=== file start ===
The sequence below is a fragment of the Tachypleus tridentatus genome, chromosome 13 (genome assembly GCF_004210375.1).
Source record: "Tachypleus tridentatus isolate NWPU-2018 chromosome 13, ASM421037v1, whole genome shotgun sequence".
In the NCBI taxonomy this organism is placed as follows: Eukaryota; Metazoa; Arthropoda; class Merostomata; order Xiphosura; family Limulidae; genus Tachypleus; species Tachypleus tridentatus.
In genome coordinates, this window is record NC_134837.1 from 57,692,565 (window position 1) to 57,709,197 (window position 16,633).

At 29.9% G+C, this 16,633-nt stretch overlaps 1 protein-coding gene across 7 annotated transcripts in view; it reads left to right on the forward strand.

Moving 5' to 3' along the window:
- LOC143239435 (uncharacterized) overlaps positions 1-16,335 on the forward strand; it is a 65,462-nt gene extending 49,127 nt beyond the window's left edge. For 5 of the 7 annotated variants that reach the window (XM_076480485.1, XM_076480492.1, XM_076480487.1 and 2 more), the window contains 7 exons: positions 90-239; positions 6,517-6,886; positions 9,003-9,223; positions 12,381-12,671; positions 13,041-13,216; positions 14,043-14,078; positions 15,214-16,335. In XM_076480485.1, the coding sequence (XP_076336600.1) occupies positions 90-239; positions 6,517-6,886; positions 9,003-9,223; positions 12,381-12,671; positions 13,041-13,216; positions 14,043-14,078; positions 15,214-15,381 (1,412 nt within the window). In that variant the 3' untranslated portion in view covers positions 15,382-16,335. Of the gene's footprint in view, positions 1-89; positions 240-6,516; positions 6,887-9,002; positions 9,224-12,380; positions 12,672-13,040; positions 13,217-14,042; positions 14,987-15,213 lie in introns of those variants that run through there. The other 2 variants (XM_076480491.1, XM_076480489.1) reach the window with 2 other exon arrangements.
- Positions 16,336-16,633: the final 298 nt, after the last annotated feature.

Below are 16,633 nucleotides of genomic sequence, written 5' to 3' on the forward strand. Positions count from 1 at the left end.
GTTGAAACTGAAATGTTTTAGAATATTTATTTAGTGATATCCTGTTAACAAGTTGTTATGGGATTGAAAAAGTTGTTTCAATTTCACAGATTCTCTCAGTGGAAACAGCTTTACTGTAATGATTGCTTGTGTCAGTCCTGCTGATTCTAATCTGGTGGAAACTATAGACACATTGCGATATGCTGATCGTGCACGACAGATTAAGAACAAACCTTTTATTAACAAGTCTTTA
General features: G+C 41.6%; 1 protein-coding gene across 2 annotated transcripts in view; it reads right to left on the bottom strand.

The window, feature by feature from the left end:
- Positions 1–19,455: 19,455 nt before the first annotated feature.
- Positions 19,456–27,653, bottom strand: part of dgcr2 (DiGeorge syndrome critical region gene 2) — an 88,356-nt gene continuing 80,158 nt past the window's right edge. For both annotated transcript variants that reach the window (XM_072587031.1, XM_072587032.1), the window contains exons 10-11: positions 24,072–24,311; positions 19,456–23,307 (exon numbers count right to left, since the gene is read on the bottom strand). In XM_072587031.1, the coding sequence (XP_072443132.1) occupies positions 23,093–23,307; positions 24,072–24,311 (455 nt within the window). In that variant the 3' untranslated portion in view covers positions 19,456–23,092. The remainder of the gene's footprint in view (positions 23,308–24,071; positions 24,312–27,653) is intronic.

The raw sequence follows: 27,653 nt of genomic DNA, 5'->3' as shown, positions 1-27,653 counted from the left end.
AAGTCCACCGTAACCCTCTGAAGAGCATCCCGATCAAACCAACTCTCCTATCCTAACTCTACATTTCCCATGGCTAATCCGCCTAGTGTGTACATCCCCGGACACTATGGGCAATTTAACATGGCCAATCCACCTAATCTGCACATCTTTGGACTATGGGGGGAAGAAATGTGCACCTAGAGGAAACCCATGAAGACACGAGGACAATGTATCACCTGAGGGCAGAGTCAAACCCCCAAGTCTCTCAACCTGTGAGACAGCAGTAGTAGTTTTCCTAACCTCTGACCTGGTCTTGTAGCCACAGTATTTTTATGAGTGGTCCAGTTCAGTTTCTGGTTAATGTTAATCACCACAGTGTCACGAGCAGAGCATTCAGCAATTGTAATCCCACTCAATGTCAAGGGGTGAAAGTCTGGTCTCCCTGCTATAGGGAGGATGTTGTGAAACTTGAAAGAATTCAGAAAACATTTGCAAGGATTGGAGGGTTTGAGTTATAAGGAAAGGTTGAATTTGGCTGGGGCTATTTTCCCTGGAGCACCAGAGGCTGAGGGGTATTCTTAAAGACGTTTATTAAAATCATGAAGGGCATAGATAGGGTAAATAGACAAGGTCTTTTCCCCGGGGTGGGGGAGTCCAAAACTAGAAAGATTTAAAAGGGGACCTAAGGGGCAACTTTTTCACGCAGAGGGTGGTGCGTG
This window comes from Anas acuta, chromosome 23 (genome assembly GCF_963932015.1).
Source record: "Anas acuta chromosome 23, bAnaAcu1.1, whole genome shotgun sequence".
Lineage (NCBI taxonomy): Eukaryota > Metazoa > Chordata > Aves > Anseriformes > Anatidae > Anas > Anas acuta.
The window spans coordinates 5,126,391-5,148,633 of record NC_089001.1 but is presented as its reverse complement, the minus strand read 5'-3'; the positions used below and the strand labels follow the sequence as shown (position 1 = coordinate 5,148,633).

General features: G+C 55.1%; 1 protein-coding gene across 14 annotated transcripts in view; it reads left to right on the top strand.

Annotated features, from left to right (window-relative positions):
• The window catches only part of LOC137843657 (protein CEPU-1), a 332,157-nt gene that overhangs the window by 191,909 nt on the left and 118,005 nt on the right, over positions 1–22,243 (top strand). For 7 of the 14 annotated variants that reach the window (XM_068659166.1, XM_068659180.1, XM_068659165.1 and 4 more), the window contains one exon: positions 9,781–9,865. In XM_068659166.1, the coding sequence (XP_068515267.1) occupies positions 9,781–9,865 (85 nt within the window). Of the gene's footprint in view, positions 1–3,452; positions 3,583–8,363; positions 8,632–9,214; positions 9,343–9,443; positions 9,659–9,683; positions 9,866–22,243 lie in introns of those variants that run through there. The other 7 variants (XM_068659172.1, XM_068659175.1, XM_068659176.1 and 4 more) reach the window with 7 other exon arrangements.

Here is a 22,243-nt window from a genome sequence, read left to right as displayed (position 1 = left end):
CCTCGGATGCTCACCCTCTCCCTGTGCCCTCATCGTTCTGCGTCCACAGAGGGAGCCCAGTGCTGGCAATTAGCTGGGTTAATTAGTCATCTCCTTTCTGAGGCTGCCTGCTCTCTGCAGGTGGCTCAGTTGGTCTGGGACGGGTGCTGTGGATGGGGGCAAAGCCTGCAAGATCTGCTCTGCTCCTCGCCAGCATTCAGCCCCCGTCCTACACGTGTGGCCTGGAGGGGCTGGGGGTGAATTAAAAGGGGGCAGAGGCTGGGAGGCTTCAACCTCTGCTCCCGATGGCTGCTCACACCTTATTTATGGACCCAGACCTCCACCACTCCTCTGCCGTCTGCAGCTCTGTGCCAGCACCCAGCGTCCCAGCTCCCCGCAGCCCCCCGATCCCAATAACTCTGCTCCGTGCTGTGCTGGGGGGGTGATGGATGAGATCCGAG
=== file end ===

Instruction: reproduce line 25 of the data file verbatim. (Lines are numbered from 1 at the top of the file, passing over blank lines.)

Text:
CCTCGGATGCTCACCCTCTCCCTGTGCCCTCATCGTTCTGCGTCCACAGAGGGAGCCCAGTGCTGGCAATTAGCTGGGTTAATTAGTCATCTCCTTTCTGAGGCTGCCTGCTCTCTGCAGGTGGCTCAGTTGGTCTGGGACGGGTGCTGTGGATGGGGGCAAAGCCTGCAAGATCTGCTCTGCTCCTCGCCAGCATTCAGCCCCCGTCCTACACGTGTGGCCTGGAGGGGCTGGGGGTGAATTAAAAGGGGGCAGAGGCTGGGAGGCTTCAACCTCTGCTCCCGATGGCTGCTCACACCTTATTTATGGACCCAGACCTCCACCACTCCTCTGCCGTCTGCAGCTCTGTGCCAGCACCCAGCGTCCCAGCTCCCCGCAGCCCCCCGATCCCAATAACTCTGCTCCGTGCTGTGCTGGGGGGGTGATGGATGAGATCCGAG